The Chief Medical Director (CMD) of the Lagos University Teaching Hospital (LUTH), Prof. Chris Bode, yesterday said the second wave of COVID-19 was ravaging our land and claiming many lives.
Bode, who made the assertion at a news conference in Lagos, said: “The resurgence of COVID-19, through the newly mutated form, is ravaging our land, claiming many lives.
“Unlike what we witnessed in the first wave, this one is even more easily transmitted and deadlier too.
“It is, therefore, imperative for everyone, first and foremost, accept that COVID-19 pandemic is not over, and we must prepare to confront it all over again.
“What we see on the streets, worship centres and social interactions, parties and daily activities call for concern.
“In a period when the ‘enemy’ has doubled back and is attacking us ferociously, we seem to be celebrating a false victory and denying the danger is still around us.
“We need to observe all the basic rules we have been following all along and wake up to the present reality.’’
The chief medical director, however, advised the public to shelve all forms of social engagement for now, no parties, churches, mosques, meetings. Tell yourself it was better to stay alive.
“Wash your hands frequently and before you touch the face, eyes and mouth.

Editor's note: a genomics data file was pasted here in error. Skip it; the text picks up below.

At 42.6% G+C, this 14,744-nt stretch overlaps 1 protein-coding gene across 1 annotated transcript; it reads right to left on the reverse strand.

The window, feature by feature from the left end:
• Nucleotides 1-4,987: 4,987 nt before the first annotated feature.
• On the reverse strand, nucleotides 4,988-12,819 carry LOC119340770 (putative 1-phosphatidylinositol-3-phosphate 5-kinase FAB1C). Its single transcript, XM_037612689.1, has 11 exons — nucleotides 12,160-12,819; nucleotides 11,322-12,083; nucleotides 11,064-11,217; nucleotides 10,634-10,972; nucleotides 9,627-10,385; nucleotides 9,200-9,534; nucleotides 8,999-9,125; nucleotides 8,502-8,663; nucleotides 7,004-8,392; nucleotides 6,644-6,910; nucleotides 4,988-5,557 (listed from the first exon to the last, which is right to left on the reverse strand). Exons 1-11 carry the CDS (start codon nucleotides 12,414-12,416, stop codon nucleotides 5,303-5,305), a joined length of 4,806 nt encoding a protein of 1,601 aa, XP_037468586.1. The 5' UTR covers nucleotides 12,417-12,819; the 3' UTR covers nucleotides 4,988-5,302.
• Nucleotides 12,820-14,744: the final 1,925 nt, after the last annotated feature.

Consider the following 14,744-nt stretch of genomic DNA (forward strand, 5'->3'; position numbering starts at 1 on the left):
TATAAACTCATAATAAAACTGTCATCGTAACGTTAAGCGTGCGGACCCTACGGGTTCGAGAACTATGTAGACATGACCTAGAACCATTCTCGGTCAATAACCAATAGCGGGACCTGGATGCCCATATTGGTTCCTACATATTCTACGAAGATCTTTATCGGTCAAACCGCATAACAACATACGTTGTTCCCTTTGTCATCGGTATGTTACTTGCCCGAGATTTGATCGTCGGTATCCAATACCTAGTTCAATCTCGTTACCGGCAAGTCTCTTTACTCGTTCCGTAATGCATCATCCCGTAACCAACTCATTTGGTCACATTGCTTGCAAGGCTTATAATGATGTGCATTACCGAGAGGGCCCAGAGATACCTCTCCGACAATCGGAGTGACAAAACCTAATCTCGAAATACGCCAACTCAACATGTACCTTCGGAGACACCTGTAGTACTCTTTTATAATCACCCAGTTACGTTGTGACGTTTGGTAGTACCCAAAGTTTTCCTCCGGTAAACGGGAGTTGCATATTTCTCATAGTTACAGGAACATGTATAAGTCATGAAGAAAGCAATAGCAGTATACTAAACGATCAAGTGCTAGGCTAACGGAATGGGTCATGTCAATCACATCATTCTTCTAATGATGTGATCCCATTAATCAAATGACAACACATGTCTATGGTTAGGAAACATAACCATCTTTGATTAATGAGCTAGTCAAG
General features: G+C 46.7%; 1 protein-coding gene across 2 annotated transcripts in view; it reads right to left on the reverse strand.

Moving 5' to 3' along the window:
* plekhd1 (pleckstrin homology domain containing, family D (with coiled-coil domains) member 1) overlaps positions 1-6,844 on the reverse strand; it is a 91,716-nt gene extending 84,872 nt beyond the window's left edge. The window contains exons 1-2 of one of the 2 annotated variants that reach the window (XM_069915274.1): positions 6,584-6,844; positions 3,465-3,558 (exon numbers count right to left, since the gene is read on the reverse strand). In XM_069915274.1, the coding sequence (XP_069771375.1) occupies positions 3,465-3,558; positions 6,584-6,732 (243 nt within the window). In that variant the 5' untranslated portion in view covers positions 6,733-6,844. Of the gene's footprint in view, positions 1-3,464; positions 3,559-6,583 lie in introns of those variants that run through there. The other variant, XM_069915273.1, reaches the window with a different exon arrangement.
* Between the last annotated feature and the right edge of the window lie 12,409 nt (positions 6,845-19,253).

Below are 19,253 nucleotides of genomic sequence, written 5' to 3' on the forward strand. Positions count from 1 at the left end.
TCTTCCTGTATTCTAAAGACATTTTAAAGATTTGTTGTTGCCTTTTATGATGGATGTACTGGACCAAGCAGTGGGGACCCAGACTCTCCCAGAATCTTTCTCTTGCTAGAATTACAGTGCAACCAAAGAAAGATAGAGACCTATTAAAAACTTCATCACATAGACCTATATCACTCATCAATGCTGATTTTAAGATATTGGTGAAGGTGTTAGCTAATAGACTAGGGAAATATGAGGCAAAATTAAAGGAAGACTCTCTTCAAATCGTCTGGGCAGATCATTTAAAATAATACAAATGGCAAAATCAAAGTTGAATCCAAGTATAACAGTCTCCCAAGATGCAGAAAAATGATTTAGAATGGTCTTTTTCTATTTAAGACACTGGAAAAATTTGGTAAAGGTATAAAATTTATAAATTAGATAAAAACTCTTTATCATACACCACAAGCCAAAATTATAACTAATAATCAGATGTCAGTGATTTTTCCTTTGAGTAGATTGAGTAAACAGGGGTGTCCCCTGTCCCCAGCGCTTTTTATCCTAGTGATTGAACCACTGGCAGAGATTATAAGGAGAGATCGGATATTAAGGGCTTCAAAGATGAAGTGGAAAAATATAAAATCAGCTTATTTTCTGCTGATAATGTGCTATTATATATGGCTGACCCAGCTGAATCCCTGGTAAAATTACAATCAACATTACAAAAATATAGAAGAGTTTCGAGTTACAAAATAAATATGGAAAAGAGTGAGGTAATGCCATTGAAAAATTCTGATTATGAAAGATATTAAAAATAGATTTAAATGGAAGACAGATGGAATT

“Wear face mask obligatory (most important), maintain a social distance of at least six feet away from others where you must be with anyone.
“Do not hold face-to-face meetings with others, go virtual for now; if you love your aged relations, insist on these tenets for now. Do not go visiting them until the pandemic goes away.
“We have seen an upsurge in the number of people who keep treating ‘malaria’ instead of going for the COVID test.
“Many such then start using all sorts of steam inhalation and home remedies for their cough and chest congestion.
“It is not helpful to do this, especially if you are also diabetic, hypertensive or with a number of other health baggages or above the age of 60,” Bode advised.
Commenting, the Chairman, Medical Advisory Committee (CMAC), Prof. Wasiu Adeyemo, said everyone taught that the pandemic was over.
Adeyemo said that there were periods in November that the hospital had zero admittance in its wards.
“We planned to move to a smaller place, which we actually did, but had to come back to our 120 beds facilities; we never shut down the centre.
“We did not only witnessed increased numbers, but the severity also increased.
“Before now, we are not talking about vaccine, but about myths that COVID-19 was not real,” he said.
Adeyemo appealed to the media to enlighten the public, in terms of conspiracy theory noting that it was important we all keep to the rules and help each other.
Also, Dr Iorhen Akase, Head, Infectious Disease Unit, said that the hospital observed increased mild cases in the first wave, pointing out that the second wave was severe.
Akase said most of the cases in the first wave occurred in elderly and morbidity, but the second wave had cases among 20 years old patients.
He said that as long as the new infections kept coming, a time would reach when hospitals could no longer admit any patient.
In her remarks, Mrs Esther Imafidon, Head, Nursing Theatre Services, reiterated that the media should enlighten the public about the second wave of COVID-19.